Today, the Internet (and the world) is mostly
running on IPv4 networks. As more and more operating system and devices
natively support IPv6, and even require it, making IPv6 work globally
will quickly become necessary. Because IPv4 and IPv6 devices cannot
natively communicate with one another, protocols have been developed to
bridge the gap, and these are known as the IPv6 transition technologies.
Before discussing transition technologies, or
how we can make IPv6 devices communicate with IPv4 devices, we need to
examine the different types of nodes on the networks, as defined in RFC
• IPv4-only node—This
type of nodes uses IPv4 only and most likely does not even have the
IPv6 protocol installed. This is Windows XP and Windows Server 2003 and
earlier, by default, but IPv6 can be installed and configured on these
• IPv6/IPv4 node—This
is the typical node today, which has both IPv4 and IPv6 protocols
installed and uses both protocols. Windows Vista, Windows Server 2008
and later client and server operating systems are IPv6/IPv4 nodes.
• IPv6-only node—A
node that only has the IPv6 protocol installed and in use. In today’s
world, finding a node that fits this description is nearly impossible.
• IPv6 node—A node that uses IPv6, regardless of whether IPv4 is also used. This is a more generic term
• IPv4 node—A node that uses IPv4, regardless of whether IPv6 is also used. This is a more generic term.
IPv4 and IPv6 devices does not directly occur. Devices need to
communicate using the same protocol. You can enable IPv6 devices to
communicate over IPv4 networks by using some form of tunneling, but
when IPv6/IPv4 nodes are in use on the same network and properly
addressed, they use transition technologies built in to the protocol
stack architectures. Windows XP and Windows Server 2003 use the dual
stack, and later operating systems (Windows Vista and Windows Server
2008 and later) leverage the dual layer. With the dual stack, when data
is prepared for the network, it is prepared for both protocols
separately, requiring more overhead within the operating system. With
the dual layer, the upper-stack layers are shared, thus reducing
overhead, and that is the architecture in use with the more recent
operating systems. Future releases will most likely do away with the
dual layer and move toward an IPv6-only stack. Figure 2 compares the dual stack and dual layer architectures.
Figure 2. Dual IP layer and dual stack architectures.
When IPv6 nodes are separated between IPv4
networks, they cannot directly communicate. To bridge the gap, the IPv6
nodes can tunnel through the IPv4 network. This tunneling can occur on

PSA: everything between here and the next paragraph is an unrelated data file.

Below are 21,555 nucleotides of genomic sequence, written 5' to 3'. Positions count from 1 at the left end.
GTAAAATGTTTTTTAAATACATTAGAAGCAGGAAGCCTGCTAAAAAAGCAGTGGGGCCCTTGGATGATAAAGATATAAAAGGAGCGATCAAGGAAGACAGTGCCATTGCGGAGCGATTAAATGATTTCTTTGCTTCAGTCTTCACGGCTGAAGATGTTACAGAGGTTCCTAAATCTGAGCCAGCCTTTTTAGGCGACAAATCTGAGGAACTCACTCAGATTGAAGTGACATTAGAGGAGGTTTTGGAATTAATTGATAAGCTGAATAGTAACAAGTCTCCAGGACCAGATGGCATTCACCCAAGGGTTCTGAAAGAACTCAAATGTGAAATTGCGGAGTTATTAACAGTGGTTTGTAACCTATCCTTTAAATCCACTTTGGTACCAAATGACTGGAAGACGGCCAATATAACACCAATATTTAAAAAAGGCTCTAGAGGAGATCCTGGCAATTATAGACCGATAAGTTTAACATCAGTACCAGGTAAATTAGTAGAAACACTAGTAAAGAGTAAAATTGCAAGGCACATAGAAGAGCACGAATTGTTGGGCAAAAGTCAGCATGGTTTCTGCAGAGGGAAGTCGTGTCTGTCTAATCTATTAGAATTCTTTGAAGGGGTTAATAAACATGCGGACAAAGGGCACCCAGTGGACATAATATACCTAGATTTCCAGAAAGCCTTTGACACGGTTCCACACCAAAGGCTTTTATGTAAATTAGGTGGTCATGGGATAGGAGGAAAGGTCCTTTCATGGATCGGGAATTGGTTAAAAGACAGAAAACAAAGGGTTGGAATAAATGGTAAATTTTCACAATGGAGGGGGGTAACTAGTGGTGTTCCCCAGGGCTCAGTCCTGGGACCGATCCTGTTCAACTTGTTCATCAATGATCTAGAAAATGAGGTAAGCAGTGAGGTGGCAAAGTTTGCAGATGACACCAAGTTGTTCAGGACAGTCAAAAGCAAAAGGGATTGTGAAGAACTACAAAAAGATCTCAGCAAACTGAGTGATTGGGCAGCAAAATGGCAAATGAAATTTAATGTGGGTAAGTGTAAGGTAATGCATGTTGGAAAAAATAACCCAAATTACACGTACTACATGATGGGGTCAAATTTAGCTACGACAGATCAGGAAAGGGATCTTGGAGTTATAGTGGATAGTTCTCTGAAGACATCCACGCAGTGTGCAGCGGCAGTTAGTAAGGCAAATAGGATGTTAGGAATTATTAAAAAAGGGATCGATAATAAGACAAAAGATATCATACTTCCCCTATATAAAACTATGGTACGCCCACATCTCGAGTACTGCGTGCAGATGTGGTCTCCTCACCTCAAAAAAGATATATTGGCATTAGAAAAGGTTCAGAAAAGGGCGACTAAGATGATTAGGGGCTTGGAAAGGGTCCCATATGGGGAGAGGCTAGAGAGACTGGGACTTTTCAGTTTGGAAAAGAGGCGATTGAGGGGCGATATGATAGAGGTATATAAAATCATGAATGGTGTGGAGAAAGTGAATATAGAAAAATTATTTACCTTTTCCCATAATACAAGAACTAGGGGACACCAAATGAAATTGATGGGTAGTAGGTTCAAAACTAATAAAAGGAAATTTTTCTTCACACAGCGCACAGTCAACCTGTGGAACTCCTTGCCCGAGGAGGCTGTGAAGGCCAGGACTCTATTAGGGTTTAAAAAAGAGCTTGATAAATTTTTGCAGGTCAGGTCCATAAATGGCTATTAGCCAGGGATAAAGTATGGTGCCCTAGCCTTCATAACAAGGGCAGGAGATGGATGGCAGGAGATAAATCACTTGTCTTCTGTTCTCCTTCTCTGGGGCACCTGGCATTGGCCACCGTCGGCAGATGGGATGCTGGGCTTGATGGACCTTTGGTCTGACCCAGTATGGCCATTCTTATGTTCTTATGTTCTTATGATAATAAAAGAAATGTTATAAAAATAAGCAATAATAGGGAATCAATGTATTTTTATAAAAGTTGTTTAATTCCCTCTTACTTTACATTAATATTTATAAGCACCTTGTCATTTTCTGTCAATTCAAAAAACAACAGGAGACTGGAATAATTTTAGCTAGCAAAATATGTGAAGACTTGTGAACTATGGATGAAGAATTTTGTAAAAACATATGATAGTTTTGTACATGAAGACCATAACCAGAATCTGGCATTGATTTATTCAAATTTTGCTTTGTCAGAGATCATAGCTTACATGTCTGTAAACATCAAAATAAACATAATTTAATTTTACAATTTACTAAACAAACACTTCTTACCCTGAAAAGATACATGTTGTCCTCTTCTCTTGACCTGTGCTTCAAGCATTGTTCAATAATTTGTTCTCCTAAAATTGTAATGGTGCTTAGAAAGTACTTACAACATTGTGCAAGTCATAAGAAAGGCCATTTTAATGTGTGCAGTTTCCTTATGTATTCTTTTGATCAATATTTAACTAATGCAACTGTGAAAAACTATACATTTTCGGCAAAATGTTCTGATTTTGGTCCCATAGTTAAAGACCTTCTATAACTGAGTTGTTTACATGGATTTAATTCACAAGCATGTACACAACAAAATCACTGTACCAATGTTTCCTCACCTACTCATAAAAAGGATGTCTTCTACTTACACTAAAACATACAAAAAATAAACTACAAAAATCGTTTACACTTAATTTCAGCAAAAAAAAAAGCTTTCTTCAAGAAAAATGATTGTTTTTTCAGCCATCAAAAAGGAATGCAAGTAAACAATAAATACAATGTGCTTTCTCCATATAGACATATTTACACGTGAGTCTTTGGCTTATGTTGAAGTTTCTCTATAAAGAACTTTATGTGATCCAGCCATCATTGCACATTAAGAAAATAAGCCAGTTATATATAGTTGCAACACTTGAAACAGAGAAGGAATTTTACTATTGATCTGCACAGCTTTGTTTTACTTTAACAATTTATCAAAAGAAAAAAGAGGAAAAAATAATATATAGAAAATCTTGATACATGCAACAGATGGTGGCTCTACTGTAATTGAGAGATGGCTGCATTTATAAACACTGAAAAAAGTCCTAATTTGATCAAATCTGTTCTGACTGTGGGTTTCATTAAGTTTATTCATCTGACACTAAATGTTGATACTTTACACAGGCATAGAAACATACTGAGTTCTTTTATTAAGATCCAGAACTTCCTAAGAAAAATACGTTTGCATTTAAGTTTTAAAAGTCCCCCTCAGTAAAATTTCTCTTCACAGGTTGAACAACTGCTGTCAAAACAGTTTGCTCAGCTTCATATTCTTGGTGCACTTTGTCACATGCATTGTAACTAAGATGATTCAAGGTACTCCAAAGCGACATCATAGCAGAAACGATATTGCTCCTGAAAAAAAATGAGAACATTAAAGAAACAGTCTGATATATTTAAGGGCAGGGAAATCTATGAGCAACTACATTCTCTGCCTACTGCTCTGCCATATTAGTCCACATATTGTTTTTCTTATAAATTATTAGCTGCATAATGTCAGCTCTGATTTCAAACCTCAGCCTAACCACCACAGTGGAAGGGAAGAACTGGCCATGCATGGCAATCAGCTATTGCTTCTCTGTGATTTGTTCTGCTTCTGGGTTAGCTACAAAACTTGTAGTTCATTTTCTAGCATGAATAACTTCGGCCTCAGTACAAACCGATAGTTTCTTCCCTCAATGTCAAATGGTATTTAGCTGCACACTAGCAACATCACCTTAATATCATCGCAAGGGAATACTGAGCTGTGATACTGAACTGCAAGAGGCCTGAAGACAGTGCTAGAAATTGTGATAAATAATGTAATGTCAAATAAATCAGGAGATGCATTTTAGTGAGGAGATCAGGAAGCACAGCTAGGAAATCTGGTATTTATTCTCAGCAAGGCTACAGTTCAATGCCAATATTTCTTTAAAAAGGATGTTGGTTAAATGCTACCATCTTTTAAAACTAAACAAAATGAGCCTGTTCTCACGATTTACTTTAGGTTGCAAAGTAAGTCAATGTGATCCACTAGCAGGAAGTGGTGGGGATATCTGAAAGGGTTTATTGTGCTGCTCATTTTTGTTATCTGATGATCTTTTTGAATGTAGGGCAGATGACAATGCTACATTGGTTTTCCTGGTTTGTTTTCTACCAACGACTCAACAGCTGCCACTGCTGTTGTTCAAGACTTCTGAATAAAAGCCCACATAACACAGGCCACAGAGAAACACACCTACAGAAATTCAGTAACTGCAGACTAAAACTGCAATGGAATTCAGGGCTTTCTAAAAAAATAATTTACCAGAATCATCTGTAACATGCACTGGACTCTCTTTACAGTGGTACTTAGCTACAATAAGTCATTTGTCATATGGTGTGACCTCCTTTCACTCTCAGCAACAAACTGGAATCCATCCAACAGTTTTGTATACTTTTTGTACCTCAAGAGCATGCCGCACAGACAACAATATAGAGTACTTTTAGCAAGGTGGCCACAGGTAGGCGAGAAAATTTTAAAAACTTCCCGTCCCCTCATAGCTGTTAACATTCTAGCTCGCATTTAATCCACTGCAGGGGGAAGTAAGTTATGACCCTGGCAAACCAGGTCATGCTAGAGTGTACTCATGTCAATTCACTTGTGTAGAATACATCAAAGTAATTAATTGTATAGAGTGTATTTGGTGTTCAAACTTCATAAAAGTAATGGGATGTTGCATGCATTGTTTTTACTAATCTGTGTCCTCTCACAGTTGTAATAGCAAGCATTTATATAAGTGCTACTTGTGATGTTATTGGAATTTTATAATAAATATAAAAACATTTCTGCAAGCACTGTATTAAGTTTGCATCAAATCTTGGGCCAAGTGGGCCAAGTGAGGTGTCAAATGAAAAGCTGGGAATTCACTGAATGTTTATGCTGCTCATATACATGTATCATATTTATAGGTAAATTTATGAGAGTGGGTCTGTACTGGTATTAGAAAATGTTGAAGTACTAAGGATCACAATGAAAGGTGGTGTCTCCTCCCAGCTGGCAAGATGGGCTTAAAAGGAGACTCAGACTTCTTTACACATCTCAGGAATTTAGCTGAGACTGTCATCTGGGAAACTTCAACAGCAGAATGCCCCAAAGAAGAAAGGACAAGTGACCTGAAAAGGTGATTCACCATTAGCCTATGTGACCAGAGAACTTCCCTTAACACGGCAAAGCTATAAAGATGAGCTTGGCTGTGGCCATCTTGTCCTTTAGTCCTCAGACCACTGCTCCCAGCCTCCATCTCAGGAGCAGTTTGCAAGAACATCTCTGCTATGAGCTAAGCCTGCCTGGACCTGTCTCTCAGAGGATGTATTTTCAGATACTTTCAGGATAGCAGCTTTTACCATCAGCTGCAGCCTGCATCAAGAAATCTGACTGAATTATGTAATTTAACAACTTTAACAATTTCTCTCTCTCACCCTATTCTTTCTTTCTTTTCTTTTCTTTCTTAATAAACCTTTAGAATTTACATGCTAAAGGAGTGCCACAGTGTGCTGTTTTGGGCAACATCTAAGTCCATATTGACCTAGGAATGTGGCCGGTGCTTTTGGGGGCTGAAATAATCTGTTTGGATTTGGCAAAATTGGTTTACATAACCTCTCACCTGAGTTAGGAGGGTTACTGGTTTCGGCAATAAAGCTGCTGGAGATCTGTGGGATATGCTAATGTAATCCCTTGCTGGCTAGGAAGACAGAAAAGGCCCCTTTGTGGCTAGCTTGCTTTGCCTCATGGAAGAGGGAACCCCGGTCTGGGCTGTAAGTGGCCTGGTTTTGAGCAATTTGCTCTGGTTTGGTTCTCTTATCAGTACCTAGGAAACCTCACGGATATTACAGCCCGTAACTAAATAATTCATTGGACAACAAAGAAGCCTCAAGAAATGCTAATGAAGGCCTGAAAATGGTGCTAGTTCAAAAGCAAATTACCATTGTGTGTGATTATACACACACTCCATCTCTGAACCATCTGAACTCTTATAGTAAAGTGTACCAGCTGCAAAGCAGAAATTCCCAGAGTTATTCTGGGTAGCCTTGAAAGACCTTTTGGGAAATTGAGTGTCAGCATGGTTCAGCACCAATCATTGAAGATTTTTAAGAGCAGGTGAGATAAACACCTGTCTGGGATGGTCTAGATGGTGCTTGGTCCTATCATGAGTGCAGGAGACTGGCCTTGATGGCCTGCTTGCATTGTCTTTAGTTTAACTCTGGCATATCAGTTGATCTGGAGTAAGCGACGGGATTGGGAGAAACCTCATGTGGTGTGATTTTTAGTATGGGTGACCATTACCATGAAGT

the host itself or through a designated IPv6 router tunneling router.
When IPv6 is tunneled through an IPv4 network, the IPv6 packet is
encapsulated within an IPv4 packet. Figure 3 shows an example of an encapsulated header.
Figure 3. IPv6 packet encapsulated in IPv4.
There are two different IPv6 tunnel
configurations. The first is a configured tunnel, in which the
endpoints and static routes for IPv6 traffic through an IPv4 network
are defined. The second is an automatic tunnel that is created based on
the IPv4 address of the device. The automatic tunnel can be leveraged
only on devices that are properly configured to
use both IPv6 and the IPv4. Configured tunnels, although these can be
created on local windows hosts, can also be configured on designated
routers to bridge the gap between IPv6-only devices on different
networks separated by IPv4 networks.
The ISATAP Tunneling Protocol
The Intra-Site Automatic Tunnel Addressing
Protocol (ISATAP) is an IPv6 transition technology used to allow
administrators to deploy IPv6 nodes on IPv4 networks. For ISATAP to be
used, an ISATAP router must be deployed and have a DNS record on the
local network. ISATAP is not intended for use across the Internet
(hence the user of intra-site as part of its name), but ISATAP traffic
must traverse an ISATAP router to allow an IPv6-only host to
communicate with IPv4 devices. The two main requirements for an ISATAP
network to function are an ISATAP router and, of course, ISATAP hosts:
• ISATAP router—An
ISATAP router advertises subnet prefixes assigned to the ISATAP
network, to ISATAP hosts, and the router forwards packets between the
IPv4 and IPv6 network.
• ISATAP hosts—ISATAP
hosts can communicate directly with ISATAP and IPv6 hosts on the local
network and with IPv4 hosts through the ISATAP router.
ISATAP addresses are automatically assigned
or created on ISATAP hosts, but before that occurs an ISATAP router